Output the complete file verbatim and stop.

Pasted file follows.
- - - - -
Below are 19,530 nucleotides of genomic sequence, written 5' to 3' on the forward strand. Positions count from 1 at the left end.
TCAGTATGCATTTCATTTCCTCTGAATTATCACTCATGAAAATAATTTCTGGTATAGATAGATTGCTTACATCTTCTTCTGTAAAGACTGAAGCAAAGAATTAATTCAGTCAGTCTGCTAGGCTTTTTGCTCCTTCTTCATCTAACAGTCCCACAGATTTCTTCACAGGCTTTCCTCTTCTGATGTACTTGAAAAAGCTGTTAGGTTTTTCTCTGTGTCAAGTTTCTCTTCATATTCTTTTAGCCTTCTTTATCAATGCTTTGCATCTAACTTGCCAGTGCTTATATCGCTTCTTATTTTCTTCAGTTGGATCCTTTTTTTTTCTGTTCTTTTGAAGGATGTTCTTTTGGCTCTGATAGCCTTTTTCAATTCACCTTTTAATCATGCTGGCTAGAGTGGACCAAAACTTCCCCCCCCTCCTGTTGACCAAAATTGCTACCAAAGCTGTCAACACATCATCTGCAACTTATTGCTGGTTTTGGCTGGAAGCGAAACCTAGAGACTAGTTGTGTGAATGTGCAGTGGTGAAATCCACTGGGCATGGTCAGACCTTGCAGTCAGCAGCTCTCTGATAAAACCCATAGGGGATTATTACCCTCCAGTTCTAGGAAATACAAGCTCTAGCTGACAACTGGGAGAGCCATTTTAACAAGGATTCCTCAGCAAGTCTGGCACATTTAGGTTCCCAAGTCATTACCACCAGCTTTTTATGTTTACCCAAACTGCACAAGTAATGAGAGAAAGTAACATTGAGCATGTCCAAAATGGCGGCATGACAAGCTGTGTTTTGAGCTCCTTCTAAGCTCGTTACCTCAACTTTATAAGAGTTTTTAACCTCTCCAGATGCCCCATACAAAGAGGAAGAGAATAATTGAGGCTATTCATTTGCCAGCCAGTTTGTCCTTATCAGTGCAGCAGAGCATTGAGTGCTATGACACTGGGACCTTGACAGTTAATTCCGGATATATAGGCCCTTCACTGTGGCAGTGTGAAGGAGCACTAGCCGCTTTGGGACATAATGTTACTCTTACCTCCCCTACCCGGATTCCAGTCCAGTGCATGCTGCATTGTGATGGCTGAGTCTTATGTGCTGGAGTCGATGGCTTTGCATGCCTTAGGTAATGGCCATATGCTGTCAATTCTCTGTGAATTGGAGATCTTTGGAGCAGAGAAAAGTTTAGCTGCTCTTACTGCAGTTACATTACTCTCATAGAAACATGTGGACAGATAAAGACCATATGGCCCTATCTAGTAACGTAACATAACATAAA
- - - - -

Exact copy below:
Below are 19,530 nucleotides of genomic sequence, written 5' to 3' on the forward strand. Positions count from 1 at the left end.
TCAGTATGCATTTCATTTCCTCTGAATTATCACTCATGAAAATAATTTCTGGTATAGATAGATTGCTTACATCTTCTTCTGTAAAGACTGAAGCAAAGAATTAATTCAGTCAGTCTGCTAGGCTTTTTGCTCCTTCTTCATCTAACAGTCCCACAGATTTCTTCACAGGCTTTCCTCTTCTGATGTACTTGAAAAAGCTGTTAGGTTTTTCTCTGTGTCAAGTTTCTCTTCATATTCTTTTAGCCTTCTTTATCAATGCTTTGCATCTAACTTGCCAGTGCTTATATCGCTTCTTATTTTCTTCAGTTGGATCCTTTTTTTTTCTGTTCTTTTGAAGGATGTTCTTTTGGCTCTGATAGCCTTTTTCAATTCACCTTTTAATCATGCTGGCTAGAGTGGACCAAAACTTCCCCCCCCTCCTGTTGACCAAAATTGCTACCAAAGCTGTCAACACATCATCTGCAACTTATTGCTGGTTTTGGCTGGAAGCGAAACCTAGAGACTAGTTGTGTGAATGTGCAGTGGTGAAATCCACTGGGCATGGTCAGACCTTGCAGTCAGCAGCTCTCTGATAAAACCCATAGGGGATTATTACCCTCCAGTTCTAGGAAATACAAGCTCTAGCTGACAACTGGGAGAGCCATTTTAACAAGGATTCCTCAGCAAGTCTGGCACATTTAGGTTCCCAAGTCATTACCACCAGCTTTTTATGTTTACCCAAACTGCACAAGTAATGAGAGAAAGTAACATTGAGCATGTCCAAAATGGCGGCATGACAAGCTGTGTTTTGAGCTCCTTCTAAGCTCGTTACCTCAACTTTATAAGAGTTTTTAACCTCTCCAGATGCCCCATACAAAGAGGAAGAGAATAATTGAGGCTATTCATTTGCCAGCCAGTTTGTCCTTATCAGTGCAGCAGAGCATTGAGTGCTATGACACTGGGACCTTGACAGTTAATTCCGGATATATAGGCCCTTCACTGTGGCAGTGTGAAGGAGCACTAGCCGCTTTGGGACATAATGTTACTCTTACCTCCCCTACCCGGATTCCAGTCCAGTGCATGCTGCATTGTGATGGCTGAGTCTTATGTGCTGGAGTCGATGGCTTTGCATGCCTTAGGTAATGGCCATATGCTGTCAATTCTCTGTGAATTGGAGATCTTTGGAGCAGAGAAAAGTTTAGCTGCTCTTACTGCAGTTACATTACTCTCATAGAAACATGTGGACAGATAAAGACCATATGGCCCTATCTAGTAACGTAACATAACATAAA